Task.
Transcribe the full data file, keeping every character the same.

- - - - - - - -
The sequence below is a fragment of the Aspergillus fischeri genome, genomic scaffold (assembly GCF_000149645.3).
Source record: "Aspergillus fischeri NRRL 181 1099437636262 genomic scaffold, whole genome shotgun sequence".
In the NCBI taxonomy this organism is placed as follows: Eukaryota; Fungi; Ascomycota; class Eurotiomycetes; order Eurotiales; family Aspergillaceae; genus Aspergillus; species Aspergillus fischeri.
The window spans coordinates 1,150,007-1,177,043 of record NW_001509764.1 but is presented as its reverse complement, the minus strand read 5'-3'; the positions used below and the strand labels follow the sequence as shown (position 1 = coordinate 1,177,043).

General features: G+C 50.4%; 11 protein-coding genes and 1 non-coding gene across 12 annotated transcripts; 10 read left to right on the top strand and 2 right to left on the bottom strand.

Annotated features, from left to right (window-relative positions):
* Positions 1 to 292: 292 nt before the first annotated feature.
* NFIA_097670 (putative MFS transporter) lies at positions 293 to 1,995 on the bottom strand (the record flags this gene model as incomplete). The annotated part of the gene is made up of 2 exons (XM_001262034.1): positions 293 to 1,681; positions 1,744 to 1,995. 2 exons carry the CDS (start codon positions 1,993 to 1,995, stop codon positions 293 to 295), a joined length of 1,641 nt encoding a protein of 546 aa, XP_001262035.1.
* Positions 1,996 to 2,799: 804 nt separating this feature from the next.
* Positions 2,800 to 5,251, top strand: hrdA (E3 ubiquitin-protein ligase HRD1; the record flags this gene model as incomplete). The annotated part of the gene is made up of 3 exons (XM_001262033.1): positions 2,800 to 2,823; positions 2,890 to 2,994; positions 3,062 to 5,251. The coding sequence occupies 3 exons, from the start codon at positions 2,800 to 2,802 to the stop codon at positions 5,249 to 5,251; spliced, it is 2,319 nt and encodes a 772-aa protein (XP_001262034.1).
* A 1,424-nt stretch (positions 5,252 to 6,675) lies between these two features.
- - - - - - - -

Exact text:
The sequence below is a fragment of the Aspergillus fischeri genome, genomic scaffold (assembly GCF_000149645.3).
Source record: "Aspergillus fischeri NRRL 181 1099437636262 genomic scaffold, whole genome shotgun sequence".
In the NCBI taxonomy this organism is placed as follows: Eukaryota; Fungi; Ascomycota; class Eurotiomycetes; order Eurotiales; family Aspergillaceae; genus Aspergillus; species Aspergillus fischeri.
The window spans coordinates 1,150,007-1,177,043 of record NW_001509764.1 but is presented as its reverse complement, the minus strand read 5'-3'; the positions used below and the strand labels follow the sequence as shown (position 1 = coordinate 1,177,043).

General features: G+C 50.4%; 11 protein-coding genes and 1 non-coding gene across 12 annotated transcripts; 10 read left to right on the top strand and 2 right to left on the bottom strand.

Annotated features, from left to right (window-relative positions):
* Positions 1 to 292: 292 nt before the first annotated feature.
* NFIA_097670 (putative MFS transporter) lies at positions 293 to 1,995 on the bottom strand (the record flags this gene model as incomplete). The annotated part of the gene is made up of 2 exons (XM_001262034.1): positions 293 to 1,681; positions 1,744 to 1,995. 2 exons carry the CDS (start codon positions 1,993 to 1,995, stop codon positions 293 to 295), a joined length of 1,641 nt encoding a protein of 546 aa, XP_001262035.1.
* Positions 1,996 to 2,799: 804 nt separating this feature from the next.
* Positions 2,800 to 5,251, top strand: hrdA (E3 ubiquitin-protein ligase HRD1; the record flags this gene model as incomplete). The annotated part of the gene is made up of 3 exons (XM_001262033.1): positions 2,800 to 2,823; positions 2,890 to 2,994; positions 3,062 to 5,251. The coding sequence occupies 3 exons, from the start codon at positions 2,800 to 2,802 to the stop codon at positions 5,249 to 5,251; spliced, it is 2,319 nt and encodes a 772-aa protein (XP_001262034.1).
* A 1,424-nt stretch (positions 5,252 to 6,675) lies between these two features.